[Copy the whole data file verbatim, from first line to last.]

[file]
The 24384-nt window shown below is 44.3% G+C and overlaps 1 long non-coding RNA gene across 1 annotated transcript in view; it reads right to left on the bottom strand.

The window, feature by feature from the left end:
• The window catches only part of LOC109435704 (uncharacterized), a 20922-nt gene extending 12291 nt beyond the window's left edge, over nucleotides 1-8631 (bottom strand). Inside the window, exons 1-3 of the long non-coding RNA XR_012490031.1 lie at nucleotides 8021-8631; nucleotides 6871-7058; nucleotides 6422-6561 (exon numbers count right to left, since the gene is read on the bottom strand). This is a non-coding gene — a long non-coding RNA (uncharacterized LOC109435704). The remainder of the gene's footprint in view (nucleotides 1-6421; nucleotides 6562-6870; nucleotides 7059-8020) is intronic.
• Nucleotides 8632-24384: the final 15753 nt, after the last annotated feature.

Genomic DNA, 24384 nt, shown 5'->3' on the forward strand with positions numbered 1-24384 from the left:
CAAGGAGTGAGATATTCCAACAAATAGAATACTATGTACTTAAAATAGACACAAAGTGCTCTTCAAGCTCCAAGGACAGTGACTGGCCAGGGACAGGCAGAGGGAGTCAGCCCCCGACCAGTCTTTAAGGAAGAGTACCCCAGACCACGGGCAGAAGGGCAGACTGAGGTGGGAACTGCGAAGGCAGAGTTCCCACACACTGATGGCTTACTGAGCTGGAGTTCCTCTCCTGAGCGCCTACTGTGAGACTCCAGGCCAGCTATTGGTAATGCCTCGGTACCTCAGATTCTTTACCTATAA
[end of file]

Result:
The 24384-nt window shown below is 44.3% G+C and overlaps 1 long non-coding RNA gene across 1 annotated transcript in view; it reads right to left on the bottom strand.

The window, feature by feature from the left end:
• The window catches only part of LOC109435704 (uncharacterized), a 20922-nt gene extending 12291 nt beyond the window's left edge, over nucleotides 1-8631 (bottom strand). Inside the window, exons 1-3 of the long non-coding RNA XR_012490031.1 lie at nucleotides 8021-8631; nucleotides 6871-7058; nucleotides 6422-6561 (exon numbers count right to left, since the gene is read on the bottom strand). This is a non-coding gene — a long non-coding RNA (uncharacterized LOC109435704). The remainder of the gene's footprint in view (nucleotides 1-6421; nucleotides 6562-6870; nucleotides 7059-8020) is intronic.
• Nucleotides 8632-24384: the final 15753 nt, after the last annotated feature.

Genomic DNA, 24384 nt, shown 5'->3' on the forward strand with positions numbered 1-24384 from the left:
CAAGGAGTGAGATATTCCAACAAATAGAATACTATGTACTTAAAATAGACACAAAGTGCTCTTCAAGCTCCAAGGACAGTGACTGGCCAGGGACAGGCAGAGGGAGTCAGCCCCCGACCAGTCTTTAAGGAAGAGTACCCCAGACCACGGGCAGAAGGGCAGACTGAGGTGGGAACTGCGAAGGCAGAGTTCCCACACACTGATGGCTTACTGAGCTGGAGTTCCTCTCCTGAGCGCCTACTGTGAGACTCCAGGCCAGCTATTGGTAATGCCTCGGTACCTCAGATTCTTTACCTATAA